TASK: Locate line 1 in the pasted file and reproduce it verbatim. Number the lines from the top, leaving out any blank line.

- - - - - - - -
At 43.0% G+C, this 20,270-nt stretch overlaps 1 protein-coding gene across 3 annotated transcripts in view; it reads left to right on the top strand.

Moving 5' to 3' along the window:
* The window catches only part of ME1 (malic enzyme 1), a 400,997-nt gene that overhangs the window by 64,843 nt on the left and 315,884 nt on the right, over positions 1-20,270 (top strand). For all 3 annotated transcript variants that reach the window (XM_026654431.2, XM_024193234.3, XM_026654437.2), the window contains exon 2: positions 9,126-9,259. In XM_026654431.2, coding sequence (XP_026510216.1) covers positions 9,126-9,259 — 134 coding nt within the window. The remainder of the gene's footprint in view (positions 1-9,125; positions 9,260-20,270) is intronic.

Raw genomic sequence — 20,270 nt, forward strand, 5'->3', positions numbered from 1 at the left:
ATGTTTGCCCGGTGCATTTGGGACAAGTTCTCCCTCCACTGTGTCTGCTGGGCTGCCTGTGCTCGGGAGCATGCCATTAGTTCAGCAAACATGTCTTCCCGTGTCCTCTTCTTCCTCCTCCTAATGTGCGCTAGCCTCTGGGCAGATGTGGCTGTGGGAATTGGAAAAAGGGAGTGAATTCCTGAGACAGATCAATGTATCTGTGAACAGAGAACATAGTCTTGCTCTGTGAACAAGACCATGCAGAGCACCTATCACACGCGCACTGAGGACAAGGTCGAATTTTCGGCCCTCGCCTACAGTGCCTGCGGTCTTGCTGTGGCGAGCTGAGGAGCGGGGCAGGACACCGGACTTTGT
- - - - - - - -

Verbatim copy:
At 43.0% G+C, this 20,270-nt stretch overlaps 1 protein-coding gene across 3 annotated transcripts in view; it reads left to right on the top strand.